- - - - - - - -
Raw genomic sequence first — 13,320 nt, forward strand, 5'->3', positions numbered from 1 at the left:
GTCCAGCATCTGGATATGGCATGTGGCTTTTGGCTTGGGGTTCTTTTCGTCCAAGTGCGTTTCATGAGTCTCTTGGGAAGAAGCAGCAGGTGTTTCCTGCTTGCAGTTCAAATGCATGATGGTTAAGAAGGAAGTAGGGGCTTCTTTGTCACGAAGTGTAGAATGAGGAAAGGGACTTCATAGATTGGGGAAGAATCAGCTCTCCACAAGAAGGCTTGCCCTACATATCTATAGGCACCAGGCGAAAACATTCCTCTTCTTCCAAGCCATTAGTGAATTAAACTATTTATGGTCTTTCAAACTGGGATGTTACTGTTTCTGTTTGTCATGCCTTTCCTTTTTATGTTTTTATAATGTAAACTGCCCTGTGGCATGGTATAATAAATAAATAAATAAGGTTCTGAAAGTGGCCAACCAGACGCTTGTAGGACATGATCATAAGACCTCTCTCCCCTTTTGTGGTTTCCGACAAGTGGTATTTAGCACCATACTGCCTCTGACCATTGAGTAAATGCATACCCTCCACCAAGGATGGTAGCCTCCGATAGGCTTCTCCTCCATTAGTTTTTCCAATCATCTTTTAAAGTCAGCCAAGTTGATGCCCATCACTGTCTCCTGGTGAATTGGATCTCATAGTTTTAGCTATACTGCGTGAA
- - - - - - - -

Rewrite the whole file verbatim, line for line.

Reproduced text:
Raw genomic sequence first — 13,320 nt, forward strand, 5'->3', positions numbered from 1 at the left:
GTCCAGCATCTGGATATGGCATGTGGCTTTTGGCTTGGGGTTCTTTTCGTCCAAGTGCGTTTCATGAGTCTCTTGGGAAGAAGCAGCAGGTGTTTCCTGCTTGCAGTTCAAATGCATGATGGTTAAGAAGGAAGTAGGGGCTTCTTTGTCACGAAGTGTAGAATGAGGAAAGGGACTTCATAGATTGGGGAAGAATCAGCTCTCCACAAGAAGGCTTGCCCTACATATCTATAGGCACCAGGCGAAAACATTCCTCTTCTTCCAAGCCATTAGTGAATTAAACTATTTATGGTCTTTCAAACTGGGATGTTACTGTTTCTGTTTGTCATGCCTTTCCTTTTTATGTTTTTATAATGTAAACTGCCCTGTGGCATGGTATAATAAATAAATAAATAAGGTTCTGAAAGTGGCCAACCAGACGCTTGTAGGACATGATCATAAGACCTCTCTCCCCTTTTGTGGTTTCCGACAAGTGGTATTTAGCACCATACTGCCTCTGACCATTGAGTAAATGCATACCCTCCACCAAGGATGGTAGCCTCCGATAGGCTTCTCCTCCATTAGTTTTTCCAATCATCTTTTAAAGTCAGCCAAGTTGATGCCCATCACTGTCTCCTGGTGAATTGGATCTCATAGTTTTAGCTATACTGCGTGAA